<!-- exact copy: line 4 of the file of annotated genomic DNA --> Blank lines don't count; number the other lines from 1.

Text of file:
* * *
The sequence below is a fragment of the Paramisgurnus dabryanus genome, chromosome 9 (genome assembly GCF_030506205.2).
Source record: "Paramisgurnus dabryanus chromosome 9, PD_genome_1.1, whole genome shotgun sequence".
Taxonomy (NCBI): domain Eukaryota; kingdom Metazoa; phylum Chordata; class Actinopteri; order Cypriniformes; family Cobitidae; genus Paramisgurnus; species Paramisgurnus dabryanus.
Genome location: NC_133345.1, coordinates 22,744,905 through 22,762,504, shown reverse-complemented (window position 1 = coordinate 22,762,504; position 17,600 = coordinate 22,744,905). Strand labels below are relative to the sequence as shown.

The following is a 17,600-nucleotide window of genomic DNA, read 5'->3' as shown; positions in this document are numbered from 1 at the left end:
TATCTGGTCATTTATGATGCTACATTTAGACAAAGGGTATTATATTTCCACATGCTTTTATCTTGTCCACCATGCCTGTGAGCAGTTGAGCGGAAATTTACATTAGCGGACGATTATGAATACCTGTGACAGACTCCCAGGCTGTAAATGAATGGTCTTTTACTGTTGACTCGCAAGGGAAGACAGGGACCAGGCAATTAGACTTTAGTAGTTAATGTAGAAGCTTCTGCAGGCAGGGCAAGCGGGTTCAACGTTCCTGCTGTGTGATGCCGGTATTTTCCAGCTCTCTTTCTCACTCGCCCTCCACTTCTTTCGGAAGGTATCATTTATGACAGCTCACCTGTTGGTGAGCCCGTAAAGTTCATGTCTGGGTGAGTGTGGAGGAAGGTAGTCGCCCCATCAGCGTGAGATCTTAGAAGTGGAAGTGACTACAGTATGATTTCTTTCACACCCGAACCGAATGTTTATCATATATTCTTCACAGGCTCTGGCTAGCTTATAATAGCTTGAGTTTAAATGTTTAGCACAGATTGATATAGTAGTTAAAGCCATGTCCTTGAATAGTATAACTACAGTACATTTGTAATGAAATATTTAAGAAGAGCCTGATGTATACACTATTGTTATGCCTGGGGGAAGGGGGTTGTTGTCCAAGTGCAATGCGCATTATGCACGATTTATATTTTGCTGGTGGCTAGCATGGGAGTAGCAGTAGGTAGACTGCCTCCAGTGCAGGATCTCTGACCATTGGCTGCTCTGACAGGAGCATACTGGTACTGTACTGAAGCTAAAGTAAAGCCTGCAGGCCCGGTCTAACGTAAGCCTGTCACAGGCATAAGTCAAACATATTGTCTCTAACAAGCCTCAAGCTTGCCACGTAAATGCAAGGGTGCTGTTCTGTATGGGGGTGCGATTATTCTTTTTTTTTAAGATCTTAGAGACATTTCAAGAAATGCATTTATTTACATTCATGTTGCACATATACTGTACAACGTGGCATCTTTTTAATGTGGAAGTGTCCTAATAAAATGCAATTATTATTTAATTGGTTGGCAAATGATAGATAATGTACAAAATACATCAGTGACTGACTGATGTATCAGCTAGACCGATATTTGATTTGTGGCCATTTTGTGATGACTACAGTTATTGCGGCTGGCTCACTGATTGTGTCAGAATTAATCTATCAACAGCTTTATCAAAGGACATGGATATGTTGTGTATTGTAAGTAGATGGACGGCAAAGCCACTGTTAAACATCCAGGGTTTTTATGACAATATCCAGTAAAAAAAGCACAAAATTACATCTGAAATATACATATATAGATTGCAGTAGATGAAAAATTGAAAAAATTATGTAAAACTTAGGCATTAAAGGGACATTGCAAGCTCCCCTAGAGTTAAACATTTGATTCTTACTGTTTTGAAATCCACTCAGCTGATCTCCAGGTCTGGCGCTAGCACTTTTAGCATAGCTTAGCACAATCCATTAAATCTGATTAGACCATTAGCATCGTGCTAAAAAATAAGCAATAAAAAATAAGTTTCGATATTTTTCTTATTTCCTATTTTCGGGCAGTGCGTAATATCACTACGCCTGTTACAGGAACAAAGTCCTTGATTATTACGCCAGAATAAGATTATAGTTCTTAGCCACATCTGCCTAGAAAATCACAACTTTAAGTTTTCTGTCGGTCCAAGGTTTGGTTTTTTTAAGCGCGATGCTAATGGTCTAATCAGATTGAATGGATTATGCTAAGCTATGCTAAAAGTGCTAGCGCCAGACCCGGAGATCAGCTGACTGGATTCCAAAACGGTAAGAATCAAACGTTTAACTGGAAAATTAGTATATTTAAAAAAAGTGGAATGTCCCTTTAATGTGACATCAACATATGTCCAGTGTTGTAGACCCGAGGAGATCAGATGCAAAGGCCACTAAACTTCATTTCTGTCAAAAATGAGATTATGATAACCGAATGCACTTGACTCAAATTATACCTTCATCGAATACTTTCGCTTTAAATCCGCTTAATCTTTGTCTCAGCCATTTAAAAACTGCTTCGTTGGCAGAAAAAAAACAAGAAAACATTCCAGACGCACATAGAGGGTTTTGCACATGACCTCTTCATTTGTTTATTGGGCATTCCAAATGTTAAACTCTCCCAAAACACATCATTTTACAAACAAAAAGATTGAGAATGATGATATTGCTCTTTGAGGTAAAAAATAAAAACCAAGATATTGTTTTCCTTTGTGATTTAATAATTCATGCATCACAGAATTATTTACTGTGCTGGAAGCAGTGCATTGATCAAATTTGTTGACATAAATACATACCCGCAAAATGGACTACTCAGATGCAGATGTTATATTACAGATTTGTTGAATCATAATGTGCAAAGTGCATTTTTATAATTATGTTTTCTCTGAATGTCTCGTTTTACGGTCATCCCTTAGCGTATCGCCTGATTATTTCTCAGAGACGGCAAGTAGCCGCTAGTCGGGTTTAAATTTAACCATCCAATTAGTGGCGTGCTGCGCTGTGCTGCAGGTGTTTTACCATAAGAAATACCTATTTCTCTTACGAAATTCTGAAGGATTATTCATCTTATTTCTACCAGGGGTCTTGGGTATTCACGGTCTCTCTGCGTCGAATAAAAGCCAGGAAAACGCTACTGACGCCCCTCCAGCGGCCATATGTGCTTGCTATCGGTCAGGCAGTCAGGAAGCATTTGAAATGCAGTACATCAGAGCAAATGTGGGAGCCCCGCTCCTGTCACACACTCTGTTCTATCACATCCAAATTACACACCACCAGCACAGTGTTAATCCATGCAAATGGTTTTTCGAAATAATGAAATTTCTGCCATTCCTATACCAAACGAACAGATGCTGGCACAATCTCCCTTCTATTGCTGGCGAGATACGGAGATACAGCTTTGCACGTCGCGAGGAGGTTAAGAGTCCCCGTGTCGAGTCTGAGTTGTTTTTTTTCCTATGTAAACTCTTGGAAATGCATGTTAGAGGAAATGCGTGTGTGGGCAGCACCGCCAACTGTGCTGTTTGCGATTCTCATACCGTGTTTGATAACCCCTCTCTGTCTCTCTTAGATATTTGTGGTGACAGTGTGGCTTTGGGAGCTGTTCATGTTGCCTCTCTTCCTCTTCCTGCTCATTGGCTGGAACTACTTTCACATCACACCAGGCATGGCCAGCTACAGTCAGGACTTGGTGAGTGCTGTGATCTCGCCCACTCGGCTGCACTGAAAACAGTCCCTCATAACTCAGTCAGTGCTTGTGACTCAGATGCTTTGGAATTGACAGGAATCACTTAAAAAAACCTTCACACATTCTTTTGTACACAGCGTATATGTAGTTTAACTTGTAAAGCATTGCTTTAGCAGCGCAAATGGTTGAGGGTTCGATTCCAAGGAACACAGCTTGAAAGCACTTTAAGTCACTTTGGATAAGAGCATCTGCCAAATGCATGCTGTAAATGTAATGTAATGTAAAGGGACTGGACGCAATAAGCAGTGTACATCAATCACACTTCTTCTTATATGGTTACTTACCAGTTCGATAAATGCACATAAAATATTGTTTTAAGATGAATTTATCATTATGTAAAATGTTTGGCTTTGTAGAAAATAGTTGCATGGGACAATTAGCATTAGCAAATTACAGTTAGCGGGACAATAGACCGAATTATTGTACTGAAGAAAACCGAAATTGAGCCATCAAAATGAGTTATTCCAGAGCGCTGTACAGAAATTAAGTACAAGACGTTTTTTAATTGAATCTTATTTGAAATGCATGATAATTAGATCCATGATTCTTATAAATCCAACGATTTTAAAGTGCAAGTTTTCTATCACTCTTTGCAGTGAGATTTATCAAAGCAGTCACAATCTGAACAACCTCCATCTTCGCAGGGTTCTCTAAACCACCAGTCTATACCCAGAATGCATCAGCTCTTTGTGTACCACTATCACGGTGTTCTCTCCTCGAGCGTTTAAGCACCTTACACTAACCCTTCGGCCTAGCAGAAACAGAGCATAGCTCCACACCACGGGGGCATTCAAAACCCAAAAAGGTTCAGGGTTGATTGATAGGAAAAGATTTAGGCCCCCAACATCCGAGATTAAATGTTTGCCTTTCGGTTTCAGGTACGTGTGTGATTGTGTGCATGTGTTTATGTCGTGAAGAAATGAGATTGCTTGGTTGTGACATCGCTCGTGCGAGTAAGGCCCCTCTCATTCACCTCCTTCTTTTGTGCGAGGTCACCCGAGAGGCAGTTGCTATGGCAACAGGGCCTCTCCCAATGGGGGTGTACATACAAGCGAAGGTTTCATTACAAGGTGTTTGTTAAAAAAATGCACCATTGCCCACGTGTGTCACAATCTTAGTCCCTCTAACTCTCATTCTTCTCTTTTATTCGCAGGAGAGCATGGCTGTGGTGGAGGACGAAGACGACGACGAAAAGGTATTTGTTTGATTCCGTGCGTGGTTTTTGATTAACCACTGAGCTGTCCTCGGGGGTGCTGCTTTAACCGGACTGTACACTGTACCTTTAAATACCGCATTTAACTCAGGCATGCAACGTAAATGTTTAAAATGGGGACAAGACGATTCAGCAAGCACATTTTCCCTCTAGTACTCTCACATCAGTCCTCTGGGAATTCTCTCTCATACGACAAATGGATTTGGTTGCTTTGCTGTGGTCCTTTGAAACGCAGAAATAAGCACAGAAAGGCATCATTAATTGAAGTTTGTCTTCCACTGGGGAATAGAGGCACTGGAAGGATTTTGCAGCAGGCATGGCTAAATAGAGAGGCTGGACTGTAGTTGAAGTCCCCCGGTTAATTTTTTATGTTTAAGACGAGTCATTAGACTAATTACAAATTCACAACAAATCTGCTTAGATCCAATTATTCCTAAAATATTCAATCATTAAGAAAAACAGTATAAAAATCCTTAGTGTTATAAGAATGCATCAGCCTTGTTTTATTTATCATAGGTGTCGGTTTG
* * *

Genome location: NC_133345.1, coordinates 22,744,905 through 22,762,504, shown reverse-complemented (window position 1 = coordinate 22,762,504; position 17,600 = coordinate 22,744,905). Strand labels below are relative to the sequence as shown.